“The religious authorities have accused Jesus of making himself equal to God, and he replies in words which move beyond the category of equality, and into the language of love. “The Son can do nothing of himself”, he says, “but only what he sees the Father doing” (v.19). That is one side of the equation (of this so-called equality) – the emptiness of the Son. He looks, and what he sees his Father doing, that he does; he listens, and what he hears his Father saying, that he says. The other side of the equation – of the choreography – is the generosity of the Father. “The Father loves the Son, and reveals to him everything which he is doing” (v.20), and furthermore, he gives him authority to do “out of himself” all that the Father does, and can never cease to do because it flows “out of himself”. In that dance of love between them, says Jesus, “I and the Father are one.” The Son cries, “Abba! Father!” and the Father cries “my beloved Son”, and the love which leaps between them is Holy Spirit – the Spirit of God, God himself, for God is Spirit and God is Love.”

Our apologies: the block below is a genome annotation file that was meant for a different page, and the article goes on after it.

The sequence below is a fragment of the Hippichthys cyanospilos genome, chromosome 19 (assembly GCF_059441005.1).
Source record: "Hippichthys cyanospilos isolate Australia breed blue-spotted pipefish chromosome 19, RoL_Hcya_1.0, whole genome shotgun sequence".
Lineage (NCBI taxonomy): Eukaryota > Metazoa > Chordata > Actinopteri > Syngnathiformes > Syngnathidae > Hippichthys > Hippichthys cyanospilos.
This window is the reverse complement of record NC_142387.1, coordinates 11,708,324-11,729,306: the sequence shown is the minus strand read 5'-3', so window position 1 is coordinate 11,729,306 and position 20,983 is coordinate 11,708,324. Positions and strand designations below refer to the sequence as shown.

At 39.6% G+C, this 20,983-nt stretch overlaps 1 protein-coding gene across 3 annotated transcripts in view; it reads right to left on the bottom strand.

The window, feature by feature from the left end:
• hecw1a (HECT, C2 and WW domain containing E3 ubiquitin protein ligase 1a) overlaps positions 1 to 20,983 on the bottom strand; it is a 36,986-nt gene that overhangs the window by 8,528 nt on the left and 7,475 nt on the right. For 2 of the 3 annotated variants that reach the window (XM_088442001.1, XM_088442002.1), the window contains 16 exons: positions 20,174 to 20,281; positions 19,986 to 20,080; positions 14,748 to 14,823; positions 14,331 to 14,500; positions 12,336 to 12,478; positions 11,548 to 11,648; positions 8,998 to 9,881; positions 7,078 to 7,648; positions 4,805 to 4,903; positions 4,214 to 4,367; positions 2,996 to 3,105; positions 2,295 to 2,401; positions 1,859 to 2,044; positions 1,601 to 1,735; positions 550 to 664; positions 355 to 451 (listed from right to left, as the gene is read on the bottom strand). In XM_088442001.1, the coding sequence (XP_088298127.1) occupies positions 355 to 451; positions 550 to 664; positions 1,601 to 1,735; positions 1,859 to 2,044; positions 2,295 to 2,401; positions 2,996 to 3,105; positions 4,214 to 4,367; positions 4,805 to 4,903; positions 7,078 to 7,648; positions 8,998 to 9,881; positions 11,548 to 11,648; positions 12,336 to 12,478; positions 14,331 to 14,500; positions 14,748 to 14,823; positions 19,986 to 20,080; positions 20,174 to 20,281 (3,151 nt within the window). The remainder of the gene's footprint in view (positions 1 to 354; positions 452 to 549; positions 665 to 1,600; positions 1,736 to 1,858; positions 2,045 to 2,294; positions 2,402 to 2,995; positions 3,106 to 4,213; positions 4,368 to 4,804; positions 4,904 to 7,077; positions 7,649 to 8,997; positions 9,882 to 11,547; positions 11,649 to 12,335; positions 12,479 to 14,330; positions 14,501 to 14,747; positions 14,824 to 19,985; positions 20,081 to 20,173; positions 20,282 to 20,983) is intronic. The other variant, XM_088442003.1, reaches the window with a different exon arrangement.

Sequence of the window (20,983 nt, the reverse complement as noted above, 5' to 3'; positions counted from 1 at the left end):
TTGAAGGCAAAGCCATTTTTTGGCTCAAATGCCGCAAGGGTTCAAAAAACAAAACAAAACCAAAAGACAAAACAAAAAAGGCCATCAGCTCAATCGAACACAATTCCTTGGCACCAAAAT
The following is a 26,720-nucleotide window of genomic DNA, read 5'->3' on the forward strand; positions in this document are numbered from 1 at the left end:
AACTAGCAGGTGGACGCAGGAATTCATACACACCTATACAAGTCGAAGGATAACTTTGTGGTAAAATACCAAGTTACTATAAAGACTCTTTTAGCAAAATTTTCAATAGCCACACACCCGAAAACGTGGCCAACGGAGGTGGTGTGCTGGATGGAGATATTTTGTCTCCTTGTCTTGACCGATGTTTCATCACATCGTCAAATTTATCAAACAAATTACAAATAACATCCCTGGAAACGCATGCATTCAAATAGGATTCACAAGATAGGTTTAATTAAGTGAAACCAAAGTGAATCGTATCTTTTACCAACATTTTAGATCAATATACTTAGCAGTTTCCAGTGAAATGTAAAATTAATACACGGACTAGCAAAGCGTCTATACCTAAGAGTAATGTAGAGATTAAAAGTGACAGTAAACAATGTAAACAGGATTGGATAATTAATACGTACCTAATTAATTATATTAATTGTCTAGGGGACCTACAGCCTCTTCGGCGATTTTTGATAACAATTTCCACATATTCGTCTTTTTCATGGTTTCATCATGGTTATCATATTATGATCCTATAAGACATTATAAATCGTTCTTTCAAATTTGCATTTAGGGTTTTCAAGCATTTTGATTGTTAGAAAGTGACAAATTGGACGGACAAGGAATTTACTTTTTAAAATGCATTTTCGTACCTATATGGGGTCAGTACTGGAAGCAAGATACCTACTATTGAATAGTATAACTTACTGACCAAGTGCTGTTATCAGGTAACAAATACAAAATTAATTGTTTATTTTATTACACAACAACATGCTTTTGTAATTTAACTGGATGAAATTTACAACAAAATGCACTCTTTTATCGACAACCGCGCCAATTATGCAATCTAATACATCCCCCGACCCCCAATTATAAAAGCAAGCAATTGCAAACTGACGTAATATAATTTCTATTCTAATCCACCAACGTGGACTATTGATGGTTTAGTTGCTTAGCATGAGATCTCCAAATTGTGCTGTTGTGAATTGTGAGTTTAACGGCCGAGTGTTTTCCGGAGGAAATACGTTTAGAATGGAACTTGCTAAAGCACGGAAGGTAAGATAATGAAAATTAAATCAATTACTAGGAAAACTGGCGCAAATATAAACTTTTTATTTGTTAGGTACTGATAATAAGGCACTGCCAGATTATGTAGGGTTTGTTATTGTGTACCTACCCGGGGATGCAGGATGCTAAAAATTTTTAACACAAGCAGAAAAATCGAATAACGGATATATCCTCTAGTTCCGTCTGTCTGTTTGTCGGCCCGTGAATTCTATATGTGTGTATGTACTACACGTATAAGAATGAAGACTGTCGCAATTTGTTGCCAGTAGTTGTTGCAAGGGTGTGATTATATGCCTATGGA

So, the kind of at-oneness that we see in great ballroom dancers gives us a picture of the kind of togetherness and understanding that is found in the Godhead and constantly shared between Father, Son and Spirit, as each is found in the other. Stephen Verney writes that “The Greek Fathers called the perichoresis (peri: around, chora: place), the dance of love of the Trinity in which they give place to each other. This is the glory revealed in Jesus, as the Father and the Son give authority to each other in mutual interdependence, and as the creator and the creation interpenetrate each other.”